Thursday, December 23, 2010

Hot off the presses! Dec 23 Cell

The Dec 23 issue of the Cell is now up on Pubget (About Cell): if you're at a subscribing institution, just click the link in the latest link at the home page. (Note you'll only be able to get all the PDFs in the issue if your institution subscribes to Pubget.)

Latest Articles Include:

  • In This Issue
    - cell 143(7):1031, 1033 (2010)
  • Select: Stem Cell Reprogramming
    - cell 143(7):1035, 1037 (2010)
    The remarkable progress of the stem cell field continues at a rapid pace due, in large part, to advances in understanding how somatic cells are reprogrammed to pluripotency. This issue's Select highlights recent technical developments in stem cell reprogramming and discusses newly revealed links between induced pluripotency and cancer.
  • Science, Meet Poetry
    - cell 143(7):1039 (2010)
  • Duchenne Muscular Dystrophy Models Show Their Age
    - cell 143(7):1040-1042 (2010)
    The lack of appropriate animal models has hampered efforts to develop therapies for Duchenne muscular dystrophy (DMD). A new mouse model lacking both dystrophin and telomerase (Sacco et al., 2010) closely mimics the pathological progression of human DMD and shows that muscle stem cell activity is a key determinant of disease severity.
  • New Ways to Make Old Walls: Bacterial Surprises
    - cell 143(7):1042-1044 (2010)
    Two papers in this issue of Cell (Paradis-Bleau et al., 2010 and Typas et al., 2010) report that the lipoproteins LpoA and LpoB are required for the synthesis of cell walls in Escherichia coli. Attached to the bacterial outer membrane, these new cell wall components regulate penicillin-binding proteins located at the inner membrane.
  • Wnt Signaling: Multivesicular Bodies Hold GSK3 Captive
    - cell 143(7):1044-1046 (2010)
    Two key events in Wnt signal transduction, receptor endocytosis and inactivation of Glycogen Synthase Kinase 3 (GSK3), remain incompletely understood. Taelman et al. (2010) discover that Wnt signaling inactivates GSK3 by sequestering the enzyme in multivesicular bodies, thus linking these two events and providing a new framework for understanding Wnt signaling.
  • Breaking the Diffraction Barrier: Super-Resolution Imaging of Cells
    - cell 143(7):1047-1058 (2010)
    Anyone who has used a light microscope has wished that its resolution could be a little better. Now, after centuries of gradual improvements, fluorescence microscopy has made a quantum leap in its resolving power due, in large part, to advancements over the past several years in a new area of research called super-resolution fluorescence microscopy. In this Primer, we explain the principles of various super-resolution approaches, such as STED, (S)SIM, and STORM/(F)PALM. Then, we describe recent applications of super-resolution microscopy in cells, which demonstrate how these approaches are beginning to provide new insights into cell biology, microbiology, and neurobiology.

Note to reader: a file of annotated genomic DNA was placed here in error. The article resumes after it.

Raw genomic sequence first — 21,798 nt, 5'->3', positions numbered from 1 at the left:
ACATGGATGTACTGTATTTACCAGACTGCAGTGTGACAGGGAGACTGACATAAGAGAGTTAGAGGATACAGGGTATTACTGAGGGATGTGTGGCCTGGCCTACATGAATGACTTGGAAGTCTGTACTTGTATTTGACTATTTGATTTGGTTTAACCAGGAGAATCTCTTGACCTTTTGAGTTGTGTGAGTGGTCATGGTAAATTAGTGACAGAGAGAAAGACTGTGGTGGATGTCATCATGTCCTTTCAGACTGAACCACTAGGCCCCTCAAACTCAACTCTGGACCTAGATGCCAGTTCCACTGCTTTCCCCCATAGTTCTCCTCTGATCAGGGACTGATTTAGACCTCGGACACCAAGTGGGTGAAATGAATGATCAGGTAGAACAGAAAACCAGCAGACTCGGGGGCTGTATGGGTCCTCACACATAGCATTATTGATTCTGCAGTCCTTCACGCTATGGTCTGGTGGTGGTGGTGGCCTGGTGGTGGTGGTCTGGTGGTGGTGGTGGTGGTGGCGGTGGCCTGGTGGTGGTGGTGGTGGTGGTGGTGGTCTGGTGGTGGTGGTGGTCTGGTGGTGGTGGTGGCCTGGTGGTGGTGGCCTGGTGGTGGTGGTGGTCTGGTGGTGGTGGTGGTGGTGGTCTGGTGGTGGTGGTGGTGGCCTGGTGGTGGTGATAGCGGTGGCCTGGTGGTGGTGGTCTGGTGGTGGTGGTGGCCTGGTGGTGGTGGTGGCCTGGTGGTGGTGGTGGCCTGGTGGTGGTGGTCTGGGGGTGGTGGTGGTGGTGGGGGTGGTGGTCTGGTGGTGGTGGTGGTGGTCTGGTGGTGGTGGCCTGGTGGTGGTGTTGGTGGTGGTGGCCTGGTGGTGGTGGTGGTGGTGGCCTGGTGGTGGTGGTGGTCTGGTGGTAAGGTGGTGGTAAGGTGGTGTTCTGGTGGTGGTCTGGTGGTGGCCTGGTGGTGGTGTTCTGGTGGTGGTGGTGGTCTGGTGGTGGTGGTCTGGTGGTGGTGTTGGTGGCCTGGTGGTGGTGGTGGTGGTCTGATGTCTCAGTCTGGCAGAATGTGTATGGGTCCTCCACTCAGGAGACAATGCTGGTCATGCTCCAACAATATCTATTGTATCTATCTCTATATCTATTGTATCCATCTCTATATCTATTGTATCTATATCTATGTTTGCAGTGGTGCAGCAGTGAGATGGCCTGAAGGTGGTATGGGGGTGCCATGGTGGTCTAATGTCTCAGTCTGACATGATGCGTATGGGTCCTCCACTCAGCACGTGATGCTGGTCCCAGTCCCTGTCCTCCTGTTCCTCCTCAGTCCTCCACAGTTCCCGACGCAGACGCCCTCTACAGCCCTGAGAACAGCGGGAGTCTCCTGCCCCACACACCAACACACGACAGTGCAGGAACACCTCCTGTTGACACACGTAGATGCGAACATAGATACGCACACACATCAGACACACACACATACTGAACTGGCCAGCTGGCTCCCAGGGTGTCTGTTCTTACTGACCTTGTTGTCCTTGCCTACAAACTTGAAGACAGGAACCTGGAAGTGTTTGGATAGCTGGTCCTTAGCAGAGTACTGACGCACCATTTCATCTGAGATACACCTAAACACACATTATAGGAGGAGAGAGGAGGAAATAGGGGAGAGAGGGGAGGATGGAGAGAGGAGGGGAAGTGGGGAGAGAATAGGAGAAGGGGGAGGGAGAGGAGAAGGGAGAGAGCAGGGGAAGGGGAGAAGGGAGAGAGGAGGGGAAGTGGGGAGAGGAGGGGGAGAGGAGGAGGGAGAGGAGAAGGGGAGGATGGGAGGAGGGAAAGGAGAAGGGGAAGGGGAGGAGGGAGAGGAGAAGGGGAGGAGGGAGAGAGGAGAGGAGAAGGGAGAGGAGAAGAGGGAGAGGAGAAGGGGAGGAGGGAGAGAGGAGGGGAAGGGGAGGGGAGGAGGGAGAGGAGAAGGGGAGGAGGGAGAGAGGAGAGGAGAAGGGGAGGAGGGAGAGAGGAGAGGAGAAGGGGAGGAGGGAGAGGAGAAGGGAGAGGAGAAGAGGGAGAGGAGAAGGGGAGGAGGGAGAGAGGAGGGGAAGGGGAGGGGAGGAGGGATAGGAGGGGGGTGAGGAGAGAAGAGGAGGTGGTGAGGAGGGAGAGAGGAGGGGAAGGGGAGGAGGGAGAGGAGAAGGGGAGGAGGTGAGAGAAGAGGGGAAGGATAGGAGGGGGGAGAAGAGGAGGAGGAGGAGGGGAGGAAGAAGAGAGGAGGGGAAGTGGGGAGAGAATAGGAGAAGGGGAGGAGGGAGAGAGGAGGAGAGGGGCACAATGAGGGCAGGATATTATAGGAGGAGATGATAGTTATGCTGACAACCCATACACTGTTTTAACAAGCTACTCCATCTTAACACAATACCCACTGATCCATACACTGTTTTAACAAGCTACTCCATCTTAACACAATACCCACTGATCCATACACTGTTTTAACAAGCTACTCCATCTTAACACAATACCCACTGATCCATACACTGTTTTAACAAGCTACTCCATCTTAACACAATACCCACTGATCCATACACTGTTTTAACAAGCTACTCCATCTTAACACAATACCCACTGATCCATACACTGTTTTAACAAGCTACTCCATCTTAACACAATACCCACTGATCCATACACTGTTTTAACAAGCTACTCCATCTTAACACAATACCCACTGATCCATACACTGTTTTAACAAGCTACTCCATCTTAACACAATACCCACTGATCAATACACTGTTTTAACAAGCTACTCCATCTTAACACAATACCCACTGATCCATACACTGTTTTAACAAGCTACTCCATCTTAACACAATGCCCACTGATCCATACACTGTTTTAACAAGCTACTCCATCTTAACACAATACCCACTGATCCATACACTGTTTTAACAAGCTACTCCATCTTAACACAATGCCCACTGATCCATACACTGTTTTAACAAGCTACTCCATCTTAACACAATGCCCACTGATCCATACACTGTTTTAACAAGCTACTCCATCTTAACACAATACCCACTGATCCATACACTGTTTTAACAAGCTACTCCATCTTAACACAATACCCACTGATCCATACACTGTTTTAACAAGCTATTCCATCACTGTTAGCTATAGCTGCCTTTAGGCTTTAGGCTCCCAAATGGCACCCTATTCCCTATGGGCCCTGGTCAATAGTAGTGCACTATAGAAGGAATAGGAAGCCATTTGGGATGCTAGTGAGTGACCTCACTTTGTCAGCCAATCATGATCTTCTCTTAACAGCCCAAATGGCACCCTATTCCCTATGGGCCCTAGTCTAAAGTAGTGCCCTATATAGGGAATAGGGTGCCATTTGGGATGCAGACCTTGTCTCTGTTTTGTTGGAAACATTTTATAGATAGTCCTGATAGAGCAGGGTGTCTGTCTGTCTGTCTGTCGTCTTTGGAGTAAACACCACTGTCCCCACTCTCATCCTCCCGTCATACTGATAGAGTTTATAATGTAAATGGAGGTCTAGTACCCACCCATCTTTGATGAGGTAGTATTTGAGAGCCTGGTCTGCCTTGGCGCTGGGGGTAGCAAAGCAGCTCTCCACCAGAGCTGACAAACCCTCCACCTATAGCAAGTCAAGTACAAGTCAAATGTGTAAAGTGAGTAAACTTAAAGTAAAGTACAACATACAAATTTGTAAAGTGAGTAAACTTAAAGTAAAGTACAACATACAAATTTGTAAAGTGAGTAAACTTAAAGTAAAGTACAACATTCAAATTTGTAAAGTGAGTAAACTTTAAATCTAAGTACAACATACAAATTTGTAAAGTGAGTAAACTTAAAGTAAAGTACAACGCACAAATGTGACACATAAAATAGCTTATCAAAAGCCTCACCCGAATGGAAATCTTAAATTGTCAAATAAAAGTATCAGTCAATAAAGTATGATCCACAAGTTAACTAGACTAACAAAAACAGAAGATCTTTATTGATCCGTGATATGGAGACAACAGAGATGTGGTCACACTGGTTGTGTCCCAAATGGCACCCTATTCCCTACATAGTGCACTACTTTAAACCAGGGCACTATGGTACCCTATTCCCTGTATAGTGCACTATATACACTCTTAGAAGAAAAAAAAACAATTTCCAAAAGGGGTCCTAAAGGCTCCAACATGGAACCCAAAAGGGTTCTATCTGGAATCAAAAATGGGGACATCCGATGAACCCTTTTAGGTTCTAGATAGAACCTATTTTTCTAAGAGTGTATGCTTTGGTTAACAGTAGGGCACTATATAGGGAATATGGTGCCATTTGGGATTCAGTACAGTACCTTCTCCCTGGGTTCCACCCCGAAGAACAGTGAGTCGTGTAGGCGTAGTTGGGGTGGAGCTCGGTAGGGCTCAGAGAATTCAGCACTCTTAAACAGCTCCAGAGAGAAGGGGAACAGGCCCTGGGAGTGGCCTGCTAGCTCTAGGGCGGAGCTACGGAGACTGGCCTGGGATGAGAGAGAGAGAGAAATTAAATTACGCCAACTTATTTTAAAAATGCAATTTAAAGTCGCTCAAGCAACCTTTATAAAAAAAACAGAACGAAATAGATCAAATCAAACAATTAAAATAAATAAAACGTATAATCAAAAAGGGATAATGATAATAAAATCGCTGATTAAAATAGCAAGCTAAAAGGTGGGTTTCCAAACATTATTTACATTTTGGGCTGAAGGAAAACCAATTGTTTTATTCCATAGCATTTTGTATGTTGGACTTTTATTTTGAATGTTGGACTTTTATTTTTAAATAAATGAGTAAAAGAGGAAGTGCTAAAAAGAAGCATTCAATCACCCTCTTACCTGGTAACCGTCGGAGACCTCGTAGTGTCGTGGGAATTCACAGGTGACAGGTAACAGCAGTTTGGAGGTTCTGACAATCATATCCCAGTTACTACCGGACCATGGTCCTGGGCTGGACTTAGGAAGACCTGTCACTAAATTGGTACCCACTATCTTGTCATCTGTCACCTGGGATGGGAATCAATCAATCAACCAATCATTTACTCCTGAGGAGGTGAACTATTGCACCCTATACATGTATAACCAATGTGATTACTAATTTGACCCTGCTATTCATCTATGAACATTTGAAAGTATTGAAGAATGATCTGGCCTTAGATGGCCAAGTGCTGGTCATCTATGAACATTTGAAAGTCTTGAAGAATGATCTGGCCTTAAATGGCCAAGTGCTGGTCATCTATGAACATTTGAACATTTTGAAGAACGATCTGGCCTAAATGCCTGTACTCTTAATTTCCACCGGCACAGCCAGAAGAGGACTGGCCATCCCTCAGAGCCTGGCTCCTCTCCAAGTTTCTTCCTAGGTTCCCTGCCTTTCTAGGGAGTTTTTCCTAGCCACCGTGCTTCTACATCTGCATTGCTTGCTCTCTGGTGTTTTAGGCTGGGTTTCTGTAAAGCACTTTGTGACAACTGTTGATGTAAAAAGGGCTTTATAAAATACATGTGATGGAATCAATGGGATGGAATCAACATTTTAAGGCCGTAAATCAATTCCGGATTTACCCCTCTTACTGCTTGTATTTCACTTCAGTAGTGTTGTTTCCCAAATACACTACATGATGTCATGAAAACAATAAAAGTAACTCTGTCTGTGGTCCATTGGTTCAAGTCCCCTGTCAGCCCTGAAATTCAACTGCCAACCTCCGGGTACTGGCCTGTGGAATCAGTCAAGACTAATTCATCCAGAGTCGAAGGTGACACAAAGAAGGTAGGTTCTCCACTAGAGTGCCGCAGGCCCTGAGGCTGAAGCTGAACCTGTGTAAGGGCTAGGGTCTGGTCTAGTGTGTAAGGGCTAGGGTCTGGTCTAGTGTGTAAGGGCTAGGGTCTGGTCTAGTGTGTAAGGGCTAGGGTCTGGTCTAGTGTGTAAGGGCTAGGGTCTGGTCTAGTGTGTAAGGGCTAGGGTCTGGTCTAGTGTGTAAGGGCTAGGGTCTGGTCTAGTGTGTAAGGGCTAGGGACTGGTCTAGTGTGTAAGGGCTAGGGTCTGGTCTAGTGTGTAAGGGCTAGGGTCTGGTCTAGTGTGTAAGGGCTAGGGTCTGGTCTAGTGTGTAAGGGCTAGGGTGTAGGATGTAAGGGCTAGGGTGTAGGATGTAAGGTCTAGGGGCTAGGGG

• Short Telomeres and Stem Cell Exhaustion Model Duchenne Muscular Dystrophy in mdx/mTR Mice
    - cell 143(7):1059-1071 (2010)
    In Duchenne muscular dystrophy (DMD), dystrophin mutation leads to progressive lethal skeletal muscle degeneration. For unknown reasons, dystrophin deficiency does not recapitulate DMD in mice (mdx), which have mild skeletal muscle defects and potent regenerative capacity. We postulated that human DMD progression is a consequence of loss of functional muscle stem cells (MuSC), and the mild mouse mdx phenotype results from greater MuSC reserve fueled by longer telomeres. We report that mdx mice lacking the RNA component of telomerase (mdx/mTR) have shortened telomeres in muscle cells and severe muscular dystrophy that progressively worsens with age. Muscle wasting severity parallels a decline in MuSC regenerative capacity and is ameliorated histologically by transplantation of wild-type MuSC. These data show that DMD progression results, in part, from a cell-autonomous failure of MuSC to maintain the damage-repair cycle initiated by dystrophin deficiency. The essential ! role of MuSC function has therapeutic implications for DMD.
  • C/EBPβ Controls Exercise-Induced Cardiac Growth and Protects against Pathological Cardiac Remodeling
    - cell 143(7):1072-1083 (2010)
    The heart has the ability to grow in size in response to exercise, but little is known about the transcriptional mechanisms underlying physiological hypertrophy. Adult cardiomyocytes have also recently been proven to hold the potential for proliferation, a process that could be of great importance for regenerative medicine. Using a unique RT-PCR-based screen against all transcriptional components, we showed that C/EBPβ was downregulated with exercise, whereas the expression of CITED4 was increased. Reduction of C/EBPβ in vitro and in vivo resulted in a phenocopy of endurance exercise with cardiomyocyte hypertrophy and proliferation. This proliferation was mediated, at least in part, by the increased CITED4. Importantly, mice with reduced cardiac C/EBPβ levels displayed substantial resistance to cardiac failure upon pressure overload. These data indicate that C/EBPβ represses cardiomyocyte growth and proliferation in the adult mammalian heart and that reduction in C! /EBPβ is a central signal in physiologic hypertrophy and proliferation. PaperClip To listen to this audio, enable JavaScript on your browser. However, you can download and play the audio by clicking on the icon below Download this Audio (3132 K)